THE VIRUS KILLER by Irwin Philip Sobel

THE VIRUS KILLER

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KIRKUS REVIEW

Pediatrician Sobel's second novel is most believable when he's talking about medicine then (the good old better days) and now, but he's thought up a wildly intemperate story about a middle-aging pediatrician, Jim Keats, in New York (losing his practice and a wife he should be glad to get rid of) who's given a ""miracle"" vires killer by a friend at the Medical Center (Memorial? where they had that fraudulent episode?) with which he has startling successes -- on himself (warts), a dog and a dying child. It proves however to be a blend of anything available in the lab mixed by a schizophrenic attendant. Keats refuses to exploit, negotiably, the last six doses left of this elixir which cannot possibly be duplicated -- not so his less high-minded wife, who with her lover and his competitor try to steal it. Sobel has a pretty heavy touch (the climacterical sex is an embarrassment) and you wonder how hands like these ever managed to get into a vein.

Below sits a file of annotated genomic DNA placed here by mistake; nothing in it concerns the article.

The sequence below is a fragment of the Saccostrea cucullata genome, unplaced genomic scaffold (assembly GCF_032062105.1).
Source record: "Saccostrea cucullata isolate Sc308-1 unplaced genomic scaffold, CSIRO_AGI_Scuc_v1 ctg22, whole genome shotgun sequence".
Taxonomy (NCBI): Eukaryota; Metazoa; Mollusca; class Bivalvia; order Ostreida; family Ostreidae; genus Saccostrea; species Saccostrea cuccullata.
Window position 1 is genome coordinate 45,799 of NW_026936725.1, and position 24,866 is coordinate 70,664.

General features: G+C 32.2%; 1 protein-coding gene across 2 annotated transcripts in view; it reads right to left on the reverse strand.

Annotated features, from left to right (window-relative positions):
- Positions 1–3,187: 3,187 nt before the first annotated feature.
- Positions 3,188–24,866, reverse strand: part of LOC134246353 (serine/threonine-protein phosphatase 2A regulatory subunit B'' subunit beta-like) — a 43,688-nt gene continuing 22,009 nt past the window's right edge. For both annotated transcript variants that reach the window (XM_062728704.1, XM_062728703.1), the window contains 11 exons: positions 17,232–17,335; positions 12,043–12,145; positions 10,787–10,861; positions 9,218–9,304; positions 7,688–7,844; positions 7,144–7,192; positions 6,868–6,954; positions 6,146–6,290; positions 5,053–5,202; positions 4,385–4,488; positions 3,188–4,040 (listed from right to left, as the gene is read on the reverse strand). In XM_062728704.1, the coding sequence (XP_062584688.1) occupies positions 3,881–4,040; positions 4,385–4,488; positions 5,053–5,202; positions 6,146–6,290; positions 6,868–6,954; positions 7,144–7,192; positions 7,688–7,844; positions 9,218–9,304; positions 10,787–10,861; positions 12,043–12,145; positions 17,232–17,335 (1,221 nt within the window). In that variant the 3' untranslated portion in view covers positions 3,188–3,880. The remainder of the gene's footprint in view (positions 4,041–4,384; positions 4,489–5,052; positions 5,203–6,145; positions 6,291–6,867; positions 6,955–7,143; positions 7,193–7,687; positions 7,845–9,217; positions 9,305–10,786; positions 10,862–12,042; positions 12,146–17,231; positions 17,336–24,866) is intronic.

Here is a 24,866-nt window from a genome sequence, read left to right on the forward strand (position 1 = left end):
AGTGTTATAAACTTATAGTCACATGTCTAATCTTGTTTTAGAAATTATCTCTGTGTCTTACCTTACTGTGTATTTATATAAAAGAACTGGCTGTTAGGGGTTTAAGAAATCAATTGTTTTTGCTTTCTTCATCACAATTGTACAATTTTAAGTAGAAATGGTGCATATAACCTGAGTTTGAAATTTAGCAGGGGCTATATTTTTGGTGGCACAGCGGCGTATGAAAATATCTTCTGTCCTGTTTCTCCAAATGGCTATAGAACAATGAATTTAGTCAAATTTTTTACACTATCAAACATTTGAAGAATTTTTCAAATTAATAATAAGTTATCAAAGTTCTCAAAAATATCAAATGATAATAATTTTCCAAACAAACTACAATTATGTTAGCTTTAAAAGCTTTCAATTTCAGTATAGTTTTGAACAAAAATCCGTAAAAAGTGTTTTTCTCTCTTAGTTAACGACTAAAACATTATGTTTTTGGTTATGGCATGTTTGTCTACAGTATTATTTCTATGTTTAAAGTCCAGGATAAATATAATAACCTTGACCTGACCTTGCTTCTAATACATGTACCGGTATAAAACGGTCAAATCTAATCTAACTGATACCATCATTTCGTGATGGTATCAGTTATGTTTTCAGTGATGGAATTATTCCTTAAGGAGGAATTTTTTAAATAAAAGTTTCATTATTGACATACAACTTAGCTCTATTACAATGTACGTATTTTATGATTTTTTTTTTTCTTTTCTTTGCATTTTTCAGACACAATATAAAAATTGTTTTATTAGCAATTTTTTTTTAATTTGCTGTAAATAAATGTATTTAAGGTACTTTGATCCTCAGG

Pub Date: March 21st, 1975
Publisher: Doubleday